The case report highlights the utility of oral Doxycycline in the clinical management of Hepatozoonosis in wild canids with altered vitals. Molecular techniques are sensitive and can be effectively utilised in the monitoring of the progression of the disease. The insights provided by high throughput technologies like sequencing can help understand the epidemiology and prevalence of Hepatozoonosis. It is essential to study the dynamics of the infection in the wild to ensure the survival of the endangered wildlife. Further investigation in sympatric canids species in the wild and captivity can provide critical insights on Hepatozoonosis.

Availability of data and materials

The sequence identified in the study is available in the public domain database of nCBI under accession no. mZ823614. https://www.ncbi.nlm.nih.gov/nuccore/MZ823614

Abbreviations

O.D.:

Once Daily

HCl:

Hydrochloride

PCR:

Polymerase Chain Reaction

DNA:

Deoxyribonucleic Acid

AST:

Aspartate Aminotransferase

NCBI:

National Center for Biotechnology Information

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Acknowledgments

The authors acknowledge the kind approval of the Principal Chief Conservator of Forest (Wildlife) & Chief Wildlife Warden, Maharashtra State, for carrying out the research work. Forest Development Corporation of Maharashtra Ltd., Nagpur and Office of the Divisional Manager, Gorewada Project, Nagpur, for the facilities provided for the research. Director, Wildlife Research & Training Centre to facilitate the research work at WRTC, Gorewada, Nagpur.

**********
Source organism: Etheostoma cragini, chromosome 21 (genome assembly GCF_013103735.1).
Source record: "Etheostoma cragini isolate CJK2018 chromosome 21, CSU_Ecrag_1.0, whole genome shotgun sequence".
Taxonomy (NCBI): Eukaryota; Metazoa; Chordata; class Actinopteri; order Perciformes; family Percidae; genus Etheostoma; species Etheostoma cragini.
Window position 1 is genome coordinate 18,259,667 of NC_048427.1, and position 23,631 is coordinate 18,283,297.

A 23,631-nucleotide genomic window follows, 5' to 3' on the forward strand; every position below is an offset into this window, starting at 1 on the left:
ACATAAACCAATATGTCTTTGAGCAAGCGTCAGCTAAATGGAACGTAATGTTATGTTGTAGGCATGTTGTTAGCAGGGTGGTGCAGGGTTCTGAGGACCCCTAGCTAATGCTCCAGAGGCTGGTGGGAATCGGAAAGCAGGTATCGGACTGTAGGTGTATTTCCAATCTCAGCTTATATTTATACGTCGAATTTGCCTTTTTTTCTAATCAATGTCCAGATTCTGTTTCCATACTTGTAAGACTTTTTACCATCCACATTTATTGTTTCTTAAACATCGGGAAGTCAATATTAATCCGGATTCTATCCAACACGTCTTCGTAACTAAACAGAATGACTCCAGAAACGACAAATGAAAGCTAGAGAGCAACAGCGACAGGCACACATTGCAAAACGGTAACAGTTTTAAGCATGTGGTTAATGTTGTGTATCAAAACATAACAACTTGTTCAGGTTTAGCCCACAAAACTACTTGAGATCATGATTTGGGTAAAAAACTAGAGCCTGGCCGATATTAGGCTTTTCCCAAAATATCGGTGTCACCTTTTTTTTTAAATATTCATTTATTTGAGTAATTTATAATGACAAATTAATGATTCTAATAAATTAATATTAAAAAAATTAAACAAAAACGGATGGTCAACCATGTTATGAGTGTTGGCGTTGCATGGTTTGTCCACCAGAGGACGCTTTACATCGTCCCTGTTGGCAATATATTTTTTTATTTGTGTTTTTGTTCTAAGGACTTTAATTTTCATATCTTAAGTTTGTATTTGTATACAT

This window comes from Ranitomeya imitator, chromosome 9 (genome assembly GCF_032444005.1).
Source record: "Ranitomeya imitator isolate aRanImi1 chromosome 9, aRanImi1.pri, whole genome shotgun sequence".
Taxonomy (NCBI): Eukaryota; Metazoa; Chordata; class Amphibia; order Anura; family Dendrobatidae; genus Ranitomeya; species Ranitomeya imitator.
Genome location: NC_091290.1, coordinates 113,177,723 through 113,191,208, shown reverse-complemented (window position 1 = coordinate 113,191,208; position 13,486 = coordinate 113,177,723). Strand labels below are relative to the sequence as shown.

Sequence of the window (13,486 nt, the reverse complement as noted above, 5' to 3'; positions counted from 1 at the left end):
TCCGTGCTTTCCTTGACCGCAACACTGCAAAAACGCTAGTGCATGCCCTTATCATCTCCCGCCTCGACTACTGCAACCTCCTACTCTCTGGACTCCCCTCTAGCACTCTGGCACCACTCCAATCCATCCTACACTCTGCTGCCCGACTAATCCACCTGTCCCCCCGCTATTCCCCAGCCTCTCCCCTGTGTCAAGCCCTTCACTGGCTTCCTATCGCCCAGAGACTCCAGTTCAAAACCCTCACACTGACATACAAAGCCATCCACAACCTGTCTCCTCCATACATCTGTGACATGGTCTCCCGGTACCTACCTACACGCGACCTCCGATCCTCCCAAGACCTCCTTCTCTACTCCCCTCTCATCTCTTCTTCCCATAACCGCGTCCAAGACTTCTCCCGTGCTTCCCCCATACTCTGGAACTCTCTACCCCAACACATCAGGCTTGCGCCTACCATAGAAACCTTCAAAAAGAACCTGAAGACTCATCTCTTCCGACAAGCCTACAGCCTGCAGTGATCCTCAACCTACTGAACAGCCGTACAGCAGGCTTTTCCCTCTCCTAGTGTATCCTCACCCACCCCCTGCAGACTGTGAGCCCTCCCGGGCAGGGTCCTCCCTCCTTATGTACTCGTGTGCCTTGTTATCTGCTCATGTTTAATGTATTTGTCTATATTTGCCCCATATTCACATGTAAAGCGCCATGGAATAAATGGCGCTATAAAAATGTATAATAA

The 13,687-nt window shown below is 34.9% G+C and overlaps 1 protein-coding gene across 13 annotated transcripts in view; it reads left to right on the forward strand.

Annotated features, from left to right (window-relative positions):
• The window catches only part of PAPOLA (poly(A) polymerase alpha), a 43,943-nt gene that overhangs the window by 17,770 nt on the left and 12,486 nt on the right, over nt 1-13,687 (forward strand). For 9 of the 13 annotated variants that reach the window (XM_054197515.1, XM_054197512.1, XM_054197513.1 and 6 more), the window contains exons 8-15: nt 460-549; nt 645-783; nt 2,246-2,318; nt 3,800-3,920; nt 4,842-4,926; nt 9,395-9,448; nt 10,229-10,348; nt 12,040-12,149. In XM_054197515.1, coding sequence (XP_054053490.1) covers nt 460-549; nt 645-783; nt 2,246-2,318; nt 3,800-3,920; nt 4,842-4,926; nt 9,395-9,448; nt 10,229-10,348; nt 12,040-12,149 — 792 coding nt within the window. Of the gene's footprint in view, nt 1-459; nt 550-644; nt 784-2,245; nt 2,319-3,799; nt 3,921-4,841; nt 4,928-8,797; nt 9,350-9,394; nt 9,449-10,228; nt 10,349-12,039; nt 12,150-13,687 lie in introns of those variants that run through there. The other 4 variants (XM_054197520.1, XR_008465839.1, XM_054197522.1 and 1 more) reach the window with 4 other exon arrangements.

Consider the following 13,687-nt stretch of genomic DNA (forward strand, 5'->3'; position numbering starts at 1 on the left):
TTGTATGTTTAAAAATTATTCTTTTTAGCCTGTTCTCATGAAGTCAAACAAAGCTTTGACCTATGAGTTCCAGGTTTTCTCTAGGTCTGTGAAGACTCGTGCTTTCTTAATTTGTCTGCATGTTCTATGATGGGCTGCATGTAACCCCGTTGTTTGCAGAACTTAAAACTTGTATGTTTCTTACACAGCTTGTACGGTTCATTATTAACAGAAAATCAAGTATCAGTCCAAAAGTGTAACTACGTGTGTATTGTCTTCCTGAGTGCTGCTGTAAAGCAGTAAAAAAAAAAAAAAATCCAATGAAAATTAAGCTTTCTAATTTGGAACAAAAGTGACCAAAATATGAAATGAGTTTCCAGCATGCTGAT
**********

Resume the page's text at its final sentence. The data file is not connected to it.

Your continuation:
Funding

The authors self-funded the study. The Corresponding author is not in receipt of any funding from research agencies in India or abroad.

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Authors and Affiliations

Authors

Contributions

KSM major contributor and involved in all phases of research, including writing the manuscript, performing the PCR, sequencing. USV and DVM supervised the study, collected samples, transported them to the lab, contributed to writing, PMD and SAS assisted in the clinical management of the Indian jackal. KRM performed phylogenetic analysis and assisted in manuscript preparation. All authors have read and approved the final manuscript.

Corresponding author

Correspondence to S.M. Kolangath.

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The study is a clinical case, and the sample was drawn for diagnosis and treatment of the animal presented to Wildlife Research & Training Centre, Gorewada, Nagpur; hence does not draw the ethical committee approval. However, as per the existing Wildlife Protection Act, 1972 permission from Principal Chief Conservator of Forest (Wildlife), Maharashtra State was sought to vide No. Desk-22(8)/Res/CR-59(19-20)/3838/19-20, Nagpur, date 15 January 2020 for the study and publication of scientific findings. All the sample collection during the study has been executed as per ARRIVE guidelines.

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Kolangath, S., Upadhye, S., Dhoot, V. et al. Molecular investigation and clinical management of Hepatozoon Canis infection in an Indian jackal – a case report. BMC Vet Res 18, 144 (2022). https://doi.org/10.1186/s12917-022-03213-8

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Keywords

  • Hepatozoon canis
  • Leucocytozoon
  • Indian jackal
  • Doxycycline
  • Rhipicephalus
  • Wildlife
  • Conservation efforts